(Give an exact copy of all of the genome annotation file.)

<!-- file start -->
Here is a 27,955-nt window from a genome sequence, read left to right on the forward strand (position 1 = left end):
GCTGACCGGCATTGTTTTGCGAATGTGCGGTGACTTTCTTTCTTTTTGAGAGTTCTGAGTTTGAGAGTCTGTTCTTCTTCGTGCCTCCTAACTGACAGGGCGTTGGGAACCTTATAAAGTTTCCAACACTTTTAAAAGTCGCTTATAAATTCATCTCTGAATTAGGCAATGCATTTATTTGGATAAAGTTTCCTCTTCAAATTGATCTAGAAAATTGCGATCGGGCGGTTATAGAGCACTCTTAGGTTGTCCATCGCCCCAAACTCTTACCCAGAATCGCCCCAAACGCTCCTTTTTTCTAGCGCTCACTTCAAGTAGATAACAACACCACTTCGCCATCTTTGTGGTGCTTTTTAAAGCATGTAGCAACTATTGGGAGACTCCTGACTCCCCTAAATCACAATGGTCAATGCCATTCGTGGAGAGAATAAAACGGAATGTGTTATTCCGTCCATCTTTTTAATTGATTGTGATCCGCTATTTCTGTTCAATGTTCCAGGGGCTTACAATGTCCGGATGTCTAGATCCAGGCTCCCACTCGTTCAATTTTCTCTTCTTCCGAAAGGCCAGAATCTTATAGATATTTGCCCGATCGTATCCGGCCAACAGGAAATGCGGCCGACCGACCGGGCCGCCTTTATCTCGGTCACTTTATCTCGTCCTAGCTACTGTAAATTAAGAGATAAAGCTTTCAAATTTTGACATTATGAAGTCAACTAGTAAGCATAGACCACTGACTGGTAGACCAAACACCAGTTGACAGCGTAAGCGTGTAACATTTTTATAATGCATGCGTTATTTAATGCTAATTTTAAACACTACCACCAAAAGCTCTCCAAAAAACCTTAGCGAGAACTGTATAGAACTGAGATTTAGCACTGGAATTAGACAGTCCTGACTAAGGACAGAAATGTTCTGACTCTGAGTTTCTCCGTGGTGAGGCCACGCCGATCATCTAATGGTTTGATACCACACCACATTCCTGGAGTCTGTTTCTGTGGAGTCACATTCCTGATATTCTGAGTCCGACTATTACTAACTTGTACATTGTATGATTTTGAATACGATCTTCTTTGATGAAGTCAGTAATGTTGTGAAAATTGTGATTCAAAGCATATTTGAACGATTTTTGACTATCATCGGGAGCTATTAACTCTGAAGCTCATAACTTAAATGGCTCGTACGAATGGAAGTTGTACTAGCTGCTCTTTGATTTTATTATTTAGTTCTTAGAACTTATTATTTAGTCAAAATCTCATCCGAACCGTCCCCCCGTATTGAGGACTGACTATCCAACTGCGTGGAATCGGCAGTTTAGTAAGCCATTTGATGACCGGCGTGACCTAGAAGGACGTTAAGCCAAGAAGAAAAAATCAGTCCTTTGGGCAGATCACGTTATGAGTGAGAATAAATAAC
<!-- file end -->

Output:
Here is a 27,955-nt window from a genome sequence, read left to right on the forward strand (position 1 = left end):
GCTGACCGGCATTGTTTTGCGAATGTGCGGTGACTTTCTTTCTTTTTGAGAGTTCTGAGTTTGAGAGTCTGTTCTTCTTCGTGCCTCCTAACTGACAGGGCGTTGGGAACCTTATAAAGTTTCCAACACTTTTAAAAGTCGCTTATAAATTCATCTCTGAATTAGGCAATGCATTTATTTGGATAAAGTTTCCTCTTCAAATTGATCTAGAAAATTGCGATCGGGCGGTTATAGAGCACTCTTAGGTTGTCCATCGCCCCAAACTCTTACCCAGAATCGCCCCAAACGCTCCTTTTTTCTAGCGCTCACTTCAAGTAGATAACAACACCACTTCGCCATCTTTGTGGTGCTTTTTAAAGCATGTAGCAACTATTGGGAGACTCCTGACTCCCCTAAATCACAATGGTCAATGCCATTCGTGGAGAGAATAAAACGGAATGTGTTATTCCGTCCATCTTTTTAATTGATTGTGATCCGCTATTTCTGTTCAATGTTCCAGGGGCTTACAATGTCCGGATGTCTAGATCCAGGCTCCCACTCGTTCAATTTTCTCTTCTTCCGAAAGGCCAGAATCTTATAGATATTTGCCCGATCGTATCCGGCCAACAGGAAATGCGGCCGACCGACCGGGCCGCCTTTATCTCGGTCACTTTATCTCGTCCTAGCTACTGTAAATTAAGAGATAAAGCTTTCAAATTTTGACATTATGAAGTCAACTAGTAAGCATAGACCACTGACTGGTAGACCAAACACCAGTTGACAGCGTAAGCGTGTAACATTTTTATAATGCATGCGTTATTTAATGCTAATTTTAAACACTACCACCAAAAGCTCTCCAAAAAACCTTAGCGAGAACTGTATAGAACTGAGATTTAGCACTGGAATTAGACAGTCCTGACTAAGGACAGAAATGTTCTGACTCTGAGTTTCTCCGTGGTGAGGCCACGCCGATCATCTAATGGTTTGATACCACACCACATTCCTGGAGTCTGTTTCTGTGGAGTCACATTCCTGATATTCTGAGTCCGACTATTACTAACTTGTACATTGTATGATTTTGAATACGATCTTCTTTGATGAAGTCAGTAATGTTGTGAAAATTGTGATTCAAAGCATATTTGAACGATTTTTGACTATCATCGGGAGCTATTAACTCTGAAGCTCATAACTTAAATGGCTCGTACGAATGGAAGTTGTACTAGCTGCTCTTTGATTTTATTATTTAGTTCTTAGAACTTATTATTTAGTCAAAATCTCATCCGAACCGTCCCCCCGTATTGAGGACTGACTATCCAACTGCGTGGAATCGGCAGTTTAGTAAGCCATTTGATGACCGGCGTGACCTAGAAGGACGTTAAGCCAAGAAGAAAAAATCAGTCCTTTGGGCAGATCACGTTATGAGTGAGAATAAATAAC